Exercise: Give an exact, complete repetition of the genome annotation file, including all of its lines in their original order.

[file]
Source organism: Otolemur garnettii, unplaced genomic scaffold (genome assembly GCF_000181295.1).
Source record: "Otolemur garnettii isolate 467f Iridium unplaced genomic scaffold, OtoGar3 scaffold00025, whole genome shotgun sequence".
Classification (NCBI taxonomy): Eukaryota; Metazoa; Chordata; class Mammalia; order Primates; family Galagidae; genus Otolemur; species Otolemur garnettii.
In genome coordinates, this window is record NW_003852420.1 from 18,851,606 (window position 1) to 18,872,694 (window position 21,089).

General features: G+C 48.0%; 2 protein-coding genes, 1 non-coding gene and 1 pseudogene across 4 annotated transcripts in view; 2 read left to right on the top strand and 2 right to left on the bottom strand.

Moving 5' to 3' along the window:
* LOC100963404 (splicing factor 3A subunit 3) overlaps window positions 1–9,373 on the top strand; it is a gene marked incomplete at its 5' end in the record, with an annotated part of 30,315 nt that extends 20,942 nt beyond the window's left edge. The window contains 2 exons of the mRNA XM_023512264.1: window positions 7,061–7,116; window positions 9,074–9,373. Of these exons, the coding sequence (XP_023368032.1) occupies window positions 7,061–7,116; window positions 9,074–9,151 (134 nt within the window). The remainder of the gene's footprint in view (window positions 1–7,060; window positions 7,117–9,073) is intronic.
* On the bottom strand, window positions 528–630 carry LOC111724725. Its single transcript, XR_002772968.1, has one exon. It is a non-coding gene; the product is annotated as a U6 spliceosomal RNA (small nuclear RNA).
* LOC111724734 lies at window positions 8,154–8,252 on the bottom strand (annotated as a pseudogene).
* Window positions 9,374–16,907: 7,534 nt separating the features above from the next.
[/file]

Source organism: Otolemur garnettii, unplaced genomic scaffold (genome assembly GCF_000181295.1).
Source record: "Otolemur garnettii isolate 467f Iridium unplaced genomic scaffold, OtoGar3 scaffold00025, whole genome shotgun sequence".
Classification (NCBI taxonomy): Eukaryota; Metazoa; Chordata; class Mammalia; order Primates; family Galagidae; genus Otolemur; species Otolemur garnettii.
In genome coordinates, this window is record NW_003852420.1 from 18,851,606 (window position 1) to 18,872,694 (window position 21,089).

General features: G+C 48.0%; 2 protein-coding genes, 1 non-coding gene and 1 pseudogene across 4 annotated transcripts in view; 2 read left to right on the top strand and 2 right to left on the bottom strand.

Moving 5' to 3' along the window:
* LOC100963404 (splicing factor 3A subunit 3) overlaps window positions 1–9,373 on the top strand; it is a gene marked incomplete at its 5' end in the record, with an annotated part of 30,315 nt that extends 20,942 nt beyond the window's left edge. The window contains 2 exons of the mRNA XM_023512264.1: window positions 7,061–7,116; window positions 9,074–9,373. Of these exons, the coding sequence (XP_023368032.1) occupies window positions 7,061–7,116; window positions 9,074–9,151 (134 nt within the window). The remainder of the gene's footprint in view (window positions 1–7,060; window positions 7,117–9,073) is intronic.
* On the bottom strand, window positions 528–630 carry LOC111724725. Its single transcript, XR_002772968.1, has one exon. It is a non-coding gene; the product is annotated as a U6 spliceosomal RNA (small nuclear RNA).
* LOC111724734 lies at window positions 8,154–8,252 on the bottom strand (annotated as a pseudogene).
* Window positions 9,374–16,907: 7,534 nt separating the features above from the next.